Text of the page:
Working paper number:07-02
Paper Abstract:How do the financial benefits of marriage vary with macroeconomic conditions? One of the major benefits of marriage is the ability to dynamically coordinate labor supply decisions in response to shocks. When one spouse loses a job, the other can work more. This paper argues that dynamic coordination is countercyclical; the innovations to husbands' and wives' labor incomes are more positively correlated when the economy is growing rapidly. As a result, while individuals face substantially more idiosyncratic labor income risk in bad times than good, households do not. Improved intra-household coordination in bad times nearly or completely undoes for couples the increased riskiness that comes to individuals. Since panel datasets are typically too short to capture more than a few business cycles, I exploit variation in the cross-sectional covariance of husbands and wives incomes to infer the covariance of past innovations to their incomes. Couples who have been married through periods of greater economic expansion have more positively correlated labor incomes in the cross-section, after controlling for a time trend in assortative mating. This implies that the correlation of couples' labor incomes falls by roughly 20 percent (e.g., from 10 percent to -10 percent) from booms to busts.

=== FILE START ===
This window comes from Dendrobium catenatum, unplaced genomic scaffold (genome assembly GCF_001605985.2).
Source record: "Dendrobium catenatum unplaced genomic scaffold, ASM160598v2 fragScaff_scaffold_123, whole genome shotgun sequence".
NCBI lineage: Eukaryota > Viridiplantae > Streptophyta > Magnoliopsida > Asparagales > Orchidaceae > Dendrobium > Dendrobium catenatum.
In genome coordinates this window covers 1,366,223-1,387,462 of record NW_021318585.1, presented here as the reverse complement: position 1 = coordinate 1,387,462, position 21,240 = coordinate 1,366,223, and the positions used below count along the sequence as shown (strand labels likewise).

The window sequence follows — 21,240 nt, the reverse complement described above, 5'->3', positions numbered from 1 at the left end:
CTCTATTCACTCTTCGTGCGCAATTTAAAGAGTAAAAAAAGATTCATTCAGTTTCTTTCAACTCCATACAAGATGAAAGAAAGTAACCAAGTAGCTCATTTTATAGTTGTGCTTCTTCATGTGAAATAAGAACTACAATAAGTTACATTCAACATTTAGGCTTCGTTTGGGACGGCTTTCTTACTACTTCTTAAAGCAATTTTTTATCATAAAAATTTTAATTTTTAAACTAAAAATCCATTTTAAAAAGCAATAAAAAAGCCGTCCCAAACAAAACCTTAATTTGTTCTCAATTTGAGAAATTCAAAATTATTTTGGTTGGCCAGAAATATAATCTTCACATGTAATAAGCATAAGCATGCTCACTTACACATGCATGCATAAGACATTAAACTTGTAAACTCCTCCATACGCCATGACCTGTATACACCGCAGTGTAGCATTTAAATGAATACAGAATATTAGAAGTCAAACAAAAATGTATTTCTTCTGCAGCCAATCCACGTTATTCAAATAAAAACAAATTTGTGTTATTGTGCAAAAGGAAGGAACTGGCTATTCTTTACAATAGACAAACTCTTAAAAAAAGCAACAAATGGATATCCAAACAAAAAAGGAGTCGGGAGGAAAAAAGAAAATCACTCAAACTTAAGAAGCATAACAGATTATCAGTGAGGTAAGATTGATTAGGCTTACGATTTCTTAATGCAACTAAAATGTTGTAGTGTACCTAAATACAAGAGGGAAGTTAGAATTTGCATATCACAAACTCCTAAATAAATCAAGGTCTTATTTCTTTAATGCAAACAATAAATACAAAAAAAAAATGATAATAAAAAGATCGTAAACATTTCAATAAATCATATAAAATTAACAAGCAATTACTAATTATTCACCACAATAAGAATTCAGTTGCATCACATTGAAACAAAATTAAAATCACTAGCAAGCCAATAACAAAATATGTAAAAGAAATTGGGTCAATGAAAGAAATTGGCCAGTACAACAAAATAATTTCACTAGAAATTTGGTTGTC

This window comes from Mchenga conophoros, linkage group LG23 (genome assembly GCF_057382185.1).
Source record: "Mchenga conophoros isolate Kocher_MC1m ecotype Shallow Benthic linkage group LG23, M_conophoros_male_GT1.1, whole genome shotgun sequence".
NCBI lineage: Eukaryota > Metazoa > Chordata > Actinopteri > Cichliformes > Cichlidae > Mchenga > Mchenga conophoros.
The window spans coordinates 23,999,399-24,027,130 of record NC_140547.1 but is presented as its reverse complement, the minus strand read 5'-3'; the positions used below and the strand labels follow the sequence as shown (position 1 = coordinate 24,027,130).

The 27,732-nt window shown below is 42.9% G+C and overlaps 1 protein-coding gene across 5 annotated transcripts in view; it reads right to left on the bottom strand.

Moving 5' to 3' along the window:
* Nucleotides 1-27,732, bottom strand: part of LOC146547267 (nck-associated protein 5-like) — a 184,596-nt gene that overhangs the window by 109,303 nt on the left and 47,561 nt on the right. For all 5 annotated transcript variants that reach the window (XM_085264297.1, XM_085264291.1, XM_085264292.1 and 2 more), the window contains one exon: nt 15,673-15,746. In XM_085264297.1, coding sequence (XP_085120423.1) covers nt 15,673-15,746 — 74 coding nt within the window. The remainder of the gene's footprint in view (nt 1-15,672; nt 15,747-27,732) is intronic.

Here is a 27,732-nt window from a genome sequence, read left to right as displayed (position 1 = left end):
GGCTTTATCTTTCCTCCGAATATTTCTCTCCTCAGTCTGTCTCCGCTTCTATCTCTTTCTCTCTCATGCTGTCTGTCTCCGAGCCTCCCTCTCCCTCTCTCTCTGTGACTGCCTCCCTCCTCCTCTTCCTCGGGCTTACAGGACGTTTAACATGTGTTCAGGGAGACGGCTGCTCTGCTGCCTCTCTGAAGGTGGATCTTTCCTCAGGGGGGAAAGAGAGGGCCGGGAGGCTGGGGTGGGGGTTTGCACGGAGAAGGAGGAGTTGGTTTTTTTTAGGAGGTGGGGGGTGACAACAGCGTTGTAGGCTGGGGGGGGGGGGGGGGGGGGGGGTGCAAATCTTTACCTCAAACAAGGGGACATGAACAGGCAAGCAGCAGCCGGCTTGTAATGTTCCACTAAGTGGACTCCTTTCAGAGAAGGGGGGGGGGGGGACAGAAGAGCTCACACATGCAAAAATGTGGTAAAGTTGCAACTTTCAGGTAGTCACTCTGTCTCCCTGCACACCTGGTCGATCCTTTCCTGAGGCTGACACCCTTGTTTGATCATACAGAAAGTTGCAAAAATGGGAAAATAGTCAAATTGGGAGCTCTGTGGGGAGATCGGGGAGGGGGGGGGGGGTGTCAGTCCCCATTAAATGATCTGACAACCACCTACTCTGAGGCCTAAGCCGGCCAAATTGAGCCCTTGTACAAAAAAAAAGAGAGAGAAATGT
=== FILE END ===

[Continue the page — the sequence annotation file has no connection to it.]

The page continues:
The Review of Economics and Statistics, August 2010, 92(3): 536–548.